by Tim Hartnett
There are many models of consensus decision making. And new groups continue to create custom versions that meet their particular needs. The models vary in both their outline of the process and in their decision rule (degree of agreement necessary to finalize a decision). The process differences are not usually controversial. Some models have more steps or more detail. Some are basic and easy to comprehend at a glance.
The decision rule a group uses, however, may be representative of more substantial ideological differences. Some people may claim that their model is the "true" version of consensus. But ironically, there is not full agreement on what consensus really means. The principles on the home page of this website offer some of the commonly held tenents. This article attempts to articulate some of the differences.
Camp One: Consensus is about Full Agreement
For some people consensus is a word that describes both the requirement that everyone must agree to any decision passed, and the process of generating that agreement. Unanimity (full agreement) is an integral component. The requirement of unanimity is valued as the way to ensure that a group deals fully with each person's concerns.
This perspective values the sense of unity generated by the commitment the group makes to finding full agreement. While all models of consensus process have the goal of full agreement, this camp is willing to insist upon it as a priority. Fall back options or decision rules that lower the bar from full agreement (unanimity minus one or two, or supermajorities) may be accepted in certain conditions, but requiring unanimity is the perferred option.
Proponents of this perspective are usually willing to acknowledge that their version of consensus decision making is not appropriate for all situations. But they believe that the requirement of full agreement provides a profound sense of unity, equality, mutual respect and cooperation that more flexible decision rules risk abandoning.
Camp Two: Consensus is about Consent
For some people the primary issue in consensus decision making is understanding what it means to "consent." This camp strongly values the practice of individuals thinking about the good of the whole group. It is not so important that each person individually supports a proposal. But it is very important that all group members are willing to understand and cooperate with the direction of the group. While consensus blocking may be an option, its occurance is considerred to indicate a failure in the process, requiring renewed efforts at mutual understanding, even if agreement is not possible.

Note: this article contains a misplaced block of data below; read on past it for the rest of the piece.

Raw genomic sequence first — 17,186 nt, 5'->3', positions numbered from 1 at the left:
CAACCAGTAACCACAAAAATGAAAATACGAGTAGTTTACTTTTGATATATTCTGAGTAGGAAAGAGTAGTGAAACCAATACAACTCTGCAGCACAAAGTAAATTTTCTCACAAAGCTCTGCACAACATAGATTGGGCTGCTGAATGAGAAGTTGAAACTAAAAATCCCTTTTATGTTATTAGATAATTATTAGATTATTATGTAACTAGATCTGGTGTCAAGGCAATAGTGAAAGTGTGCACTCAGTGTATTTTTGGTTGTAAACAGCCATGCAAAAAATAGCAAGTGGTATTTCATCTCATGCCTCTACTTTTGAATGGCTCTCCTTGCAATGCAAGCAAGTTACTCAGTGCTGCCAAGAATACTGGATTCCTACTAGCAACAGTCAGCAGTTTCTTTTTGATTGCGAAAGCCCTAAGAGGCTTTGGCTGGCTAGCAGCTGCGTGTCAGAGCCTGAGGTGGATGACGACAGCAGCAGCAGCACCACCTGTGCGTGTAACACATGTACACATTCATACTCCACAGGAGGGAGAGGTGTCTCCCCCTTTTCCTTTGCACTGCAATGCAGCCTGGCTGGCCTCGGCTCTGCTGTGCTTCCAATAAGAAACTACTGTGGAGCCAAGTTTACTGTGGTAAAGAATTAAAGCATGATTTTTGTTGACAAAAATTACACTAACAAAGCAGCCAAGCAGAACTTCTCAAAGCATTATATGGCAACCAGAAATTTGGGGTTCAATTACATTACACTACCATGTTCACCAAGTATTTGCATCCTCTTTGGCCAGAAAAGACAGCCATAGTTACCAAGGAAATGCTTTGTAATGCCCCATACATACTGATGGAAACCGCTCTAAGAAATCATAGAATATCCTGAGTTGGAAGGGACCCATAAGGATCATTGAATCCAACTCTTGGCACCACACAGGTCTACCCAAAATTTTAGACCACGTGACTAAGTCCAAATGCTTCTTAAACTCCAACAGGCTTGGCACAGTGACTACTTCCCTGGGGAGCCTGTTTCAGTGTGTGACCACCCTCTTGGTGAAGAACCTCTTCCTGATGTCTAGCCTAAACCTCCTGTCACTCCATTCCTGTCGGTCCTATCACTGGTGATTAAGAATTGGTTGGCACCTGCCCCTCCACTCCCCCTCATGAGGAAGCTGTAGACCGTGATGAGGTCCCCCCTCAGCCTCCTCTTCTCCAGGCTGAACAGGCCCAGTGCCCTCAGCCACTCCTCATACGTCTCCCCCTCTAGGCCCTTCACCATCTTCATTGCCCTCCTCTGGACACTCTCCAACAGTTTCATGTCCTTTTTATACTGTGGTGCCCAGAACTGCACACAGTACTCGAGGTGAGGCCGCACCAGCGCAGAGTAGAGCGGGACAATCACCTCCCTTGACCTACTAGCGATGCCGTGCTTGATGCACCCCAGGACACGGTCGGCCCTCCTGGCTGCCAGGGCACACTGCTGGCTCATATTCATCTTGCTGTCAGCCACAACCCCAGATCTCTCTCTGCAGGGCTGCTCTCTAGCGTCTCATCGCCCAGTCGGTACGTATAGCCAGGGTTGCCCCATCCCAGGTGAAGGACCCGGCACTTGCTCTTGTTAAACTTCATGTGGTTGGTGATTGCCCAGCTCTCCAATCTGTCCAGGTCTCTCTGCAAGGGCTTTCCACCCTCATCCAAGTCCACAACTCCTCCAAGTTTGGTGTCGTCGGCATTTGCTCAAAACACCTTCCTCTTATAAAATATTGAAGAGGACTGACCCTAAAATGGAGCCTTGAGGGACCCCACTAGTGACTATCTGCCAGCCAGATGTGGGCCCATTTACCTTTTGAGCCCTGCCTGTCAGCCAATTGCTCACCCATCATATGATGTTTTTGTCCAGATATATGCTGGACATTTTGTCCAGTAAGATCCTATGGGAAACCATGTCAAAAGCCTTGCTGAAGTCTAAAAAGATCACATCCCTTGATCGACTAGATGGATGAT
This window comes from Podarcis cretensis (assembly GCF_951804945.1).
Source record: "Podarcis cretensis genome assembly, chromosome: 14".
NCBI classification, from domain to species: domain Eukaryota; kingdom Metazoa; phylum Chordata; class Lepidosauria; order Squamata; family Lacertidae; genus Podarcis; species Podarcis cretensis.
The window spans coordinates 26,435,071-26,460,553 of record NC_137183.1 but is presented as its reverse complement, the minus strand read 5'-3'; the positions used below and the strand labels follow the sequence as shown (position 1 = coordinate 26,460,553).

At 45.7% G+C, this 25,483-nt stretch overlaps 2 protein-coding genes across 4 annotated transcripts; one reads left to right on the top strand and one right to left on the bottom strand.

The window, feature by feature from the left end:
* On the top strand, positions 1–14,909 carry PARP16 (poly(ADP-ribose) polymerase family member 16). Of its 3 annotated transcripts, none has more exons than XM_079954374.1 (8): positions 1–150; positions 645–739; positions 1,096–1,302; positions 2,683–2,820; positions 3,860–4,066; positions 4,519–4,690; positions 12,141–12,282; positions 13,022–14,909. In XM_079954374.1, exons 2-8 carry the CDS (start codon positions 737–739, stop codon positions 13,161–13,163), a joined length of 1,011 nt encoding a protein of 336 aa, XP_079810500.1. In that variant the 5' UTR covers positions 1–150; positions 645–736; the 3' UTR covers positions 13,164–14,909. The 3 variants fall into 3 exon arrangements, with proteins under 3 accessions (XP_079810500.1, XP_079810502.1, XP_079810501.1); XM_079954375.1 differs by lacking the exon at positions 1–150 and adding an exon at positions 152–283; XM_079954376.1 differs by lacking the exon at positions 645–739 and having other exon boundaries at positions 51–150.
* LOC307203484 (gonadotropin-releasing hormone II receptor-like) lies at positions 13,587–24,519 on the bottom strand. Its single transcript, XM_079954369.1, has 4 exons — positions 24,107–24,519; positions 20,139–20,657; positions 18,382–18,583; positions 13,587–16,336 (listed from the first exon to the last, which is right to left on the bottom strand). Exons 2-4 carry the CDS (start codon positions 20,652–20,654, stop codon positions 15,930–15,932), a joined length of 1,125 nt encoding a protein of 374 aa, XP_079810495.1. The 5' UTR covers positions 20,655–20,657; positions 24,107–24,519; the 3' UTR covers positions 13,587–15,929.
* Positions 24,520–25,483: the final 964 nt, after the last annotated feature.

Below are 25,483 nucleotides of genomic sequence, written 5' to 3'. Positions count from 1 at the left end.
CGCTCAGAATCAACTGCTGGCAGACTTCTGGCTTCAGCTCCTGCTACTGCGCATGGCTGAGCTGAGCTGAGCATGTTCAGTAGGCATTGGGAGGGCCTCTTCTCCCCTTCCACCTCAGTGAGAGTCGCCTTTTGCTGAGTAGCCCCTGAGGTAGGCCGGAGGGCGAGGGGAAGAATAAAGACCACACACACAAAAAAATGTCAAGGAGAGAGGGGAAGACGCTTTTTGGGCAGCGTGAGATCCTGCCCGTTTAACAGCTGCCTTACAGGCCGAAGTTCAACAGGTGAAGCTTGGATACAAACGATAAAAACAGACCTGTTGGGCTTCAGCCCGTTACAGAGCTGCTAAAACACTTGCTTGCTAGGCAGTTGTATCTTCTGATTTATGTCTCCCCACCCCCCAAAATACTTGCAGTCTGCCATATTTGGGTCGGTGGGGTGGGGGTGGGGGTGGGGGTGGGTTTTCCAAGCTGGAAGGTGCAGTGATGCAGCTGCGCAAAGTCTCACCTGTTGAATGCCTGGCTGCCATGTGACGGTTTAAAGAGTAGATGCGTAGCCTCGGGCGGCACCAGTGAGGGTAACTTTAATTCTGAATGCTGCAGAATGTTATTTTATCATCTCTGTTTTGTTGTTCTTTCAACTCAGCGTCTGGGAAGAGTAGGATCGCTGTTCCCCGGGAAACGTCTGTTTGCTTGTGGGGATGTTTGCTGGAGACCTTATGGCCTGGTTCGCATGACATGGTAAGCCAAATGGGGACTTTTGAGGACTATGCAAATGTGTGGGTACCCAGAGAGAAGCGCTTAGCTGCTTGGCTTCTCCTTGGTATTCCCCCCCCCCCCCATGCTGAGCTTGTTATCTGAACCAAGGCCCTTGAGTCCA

The goal is for the group to function in a way that fosters in all participants a willingness to authentically consent to an evolving group decision. When this does not occur, either the group must function more collaboratively or individuals must consider broadening their perspective. This shift is mandated not so much by the requirement that everyone consent for a decision to be made, but by the ethics of responsible functioning by both the group and its members. The need for firm clarity about a decision rule is less important than the need for the value of finding consent to be manifest.
Camp Three: Consensus is about the Process, not the Outcome
For some people consensus refers to the process of generating widespread agreement. When the principles of inclusion, open-mindedness, deep understanding, collaboration, and whole group thinking are all present, the group is practicing consensus decision making. This process is likely to lead to widespread agreement. But this camp acknowledges that groups sometimes have to make decisions even when they do not have full agreement. Otherwise, there may be widespread discontent with the group's inability to make a decision.
In order to apply the process of consensus decision making to a wide variety of settings, this camp encourages groups to use a consensus process in conjunction with any existing decision rule (including majority votes or hierarchical authority). The goal is for the consensus process to provide the benefits of generating widespread agreement without restricting a group from being able to make decisions efficiently.
When this camp talks about consensus, it is talking about the process, not the decision rule. If they are talking to someone who considers unanimity to be an essential component of consensus, then there may be considerable confusion of terms.
While it can be helpful to articulate the differences outlined above, the camps are not always so distinct. The primary values behind consensus decision making are shared by all. And many individuals identify with the main points of more than one camp. By understanding the value of each viewpoint we can all broaden our own perspectives. In other words, it is a good idea to practice consensus when discussing consensus.